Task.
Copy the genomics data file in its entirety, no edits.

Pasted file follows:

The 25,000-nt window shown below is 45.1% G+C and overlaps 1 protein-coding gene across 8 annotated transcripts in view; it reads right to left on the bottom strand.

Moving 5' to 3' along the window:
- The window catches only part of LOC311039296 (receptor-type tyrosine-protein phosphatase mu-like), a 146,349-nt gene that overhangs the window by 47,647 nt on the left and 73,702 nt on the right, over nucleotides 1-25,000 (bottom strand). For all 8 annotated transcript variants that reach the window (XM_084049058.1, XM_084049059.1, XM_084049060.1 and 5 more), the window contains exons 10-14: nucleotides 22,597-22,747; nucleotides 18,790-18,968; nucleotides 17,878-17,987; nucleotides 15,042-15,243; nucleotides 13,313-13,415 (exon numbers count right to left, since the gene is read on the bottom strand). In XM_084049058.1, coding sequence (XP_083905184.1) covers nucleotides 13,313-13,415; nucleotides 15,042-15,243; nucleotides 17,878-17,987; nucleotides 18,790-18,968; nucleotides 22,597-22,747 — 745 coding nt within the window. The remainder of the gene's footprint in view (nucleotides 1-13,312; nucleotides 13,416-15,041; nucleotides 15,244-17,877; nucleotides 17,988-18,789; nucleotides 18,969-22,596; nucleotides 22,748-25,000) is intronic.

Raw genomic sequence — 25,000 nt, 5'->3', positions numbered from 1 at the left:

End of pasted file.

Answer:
The 25,000-nt window shown below is 45.1% G+C and overlaps 1 protein-coding gene across 8 annotated transcripts in view; it reads right to left on the bottom strand.

Moving 5' to 3' along the window:
- The window catches only part of LOC311039296 (receptor-type tyrosine-protein phosphatase mu-like), a 146,349-nt gene that overhangs the window by 47,647 nt on the left and 73,702 nt on the right, over nucleotides 1-25,000 (bottom strand). For all 8 annotated transcript variants that reach the window (XM_084049058.1, XM_084049059.1, XM_084049060.1 and 5 more), the window contains exons 10-14: nucleotides 22,597-22,747; nucleotides 18,790-18,968; nucleotides 17,878-17,987; nucleotides 15,042-15,243; nucleotides 13,313-13,415 (exon numbers count right to left, since the gene is read on the bottom strand). In XM_084049058.1, coding sequence (XP_083905184.1) covers nucleotides 13,313-13,415; nucleotides 15,042-15,243; nucleotides 17,878-17,987; nucleotides 18,790-18,968; nucleotides 22,597-22,747 — 745 coding nt within the window. The remainder of the gene's footprint in view (nucleotides 1-13,312; nucleotides 13,416-15,041; nucleotides 15,244-17,877; nucleotides 17,988-18,789; nucleotides 18,969-22,596; nucleotides 22,748-25,000) is intronic.

Raw genomic sequence — 25,000 nt, 5'->3', positions numbered from 1 at the left: